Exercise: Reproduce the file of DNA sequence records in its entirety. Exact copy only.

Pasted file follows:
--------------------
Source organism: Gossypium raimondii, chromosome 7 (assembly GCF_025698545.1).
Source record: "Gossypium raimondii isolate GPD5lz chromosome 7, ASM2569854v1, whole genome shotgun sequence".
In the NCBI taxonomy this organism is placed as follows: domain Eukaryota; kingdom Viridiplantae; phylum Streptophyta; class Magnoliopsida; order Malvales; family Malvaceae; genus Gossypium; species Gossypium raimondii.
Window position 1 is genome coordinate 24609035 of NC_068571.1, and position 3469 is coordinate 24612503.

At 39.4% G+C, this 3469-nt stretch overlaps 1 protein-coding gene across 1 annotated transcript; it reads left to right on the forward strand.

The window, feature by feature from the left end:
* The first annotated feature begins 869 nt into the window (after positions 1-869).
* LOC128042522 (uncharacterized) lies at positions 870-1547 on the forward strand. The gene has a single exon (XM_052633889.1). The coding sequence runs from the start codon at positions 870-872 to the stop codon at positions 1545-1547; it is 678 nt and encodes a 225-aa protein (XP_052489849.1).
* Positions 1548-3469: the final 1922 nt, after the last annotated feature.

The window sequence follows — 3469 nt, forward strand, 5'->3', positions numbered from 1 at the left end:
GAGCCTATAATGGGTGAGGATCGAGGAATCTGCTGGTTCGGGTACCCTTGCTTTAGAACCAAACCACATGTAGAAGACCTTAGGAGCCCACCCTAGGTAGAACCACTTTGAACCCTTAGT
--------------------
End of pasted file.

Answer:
Source organism: Gossypium raimondii, chromosome 7 (assembly GCF_025698545.1).
Source record: "Gossypium raimondii isolate GPD5lz chromosome 7, ASM2569854v1, whole genome shotgun sequence".
In the NCBI taxonomy this organism is placed as follows: domain Eukaryota; kingdom Viridiplantae; phylum Streptophyta; class Magnoliopsida; order Malvales; family Malvaceae; genus Gossypium; species Gossypium raimondii.
Window position 1 is genome coordinate 24609035 of NC_068571.1, and position 3469 is coordinate 24612503.

At 39.4% G+C, this 3469-nt stretch overlaps 1 protein-coding gene across 1 annotated transcript; it reads left to right on the forward strand.

The window, feature by feature from the left end:
* The first annotated feature begins 869 nt into the window (after positions 1-869).
* LOC128042522 (uncharacterized) lies at positions 870-1547 on the forward strand. The gene has a single exon (XM_052633889.1). The coding sequence runs from the start codon at positions 870-872 to the stop codon at positions 1545-1547; it is 678 nt and encodes a 225-aa protein (XP_052489849.1).
* Positions 1548-3469: the final 1922 nt, after the last annotated feature.

The window sequence follows — 3469 nt, forward strand, 5'->3', positions numbered from 1 at the left end:
GAGCCTATAATGGGTGAGGATCGAGGAATCTGCTGGTTCGGGTACCCTTGCTTTAGAACCAAACCACATGTAGAAGACCTTAGGAGCCCACCCTAGGTAGAACCACTTTGAACCCTTAGT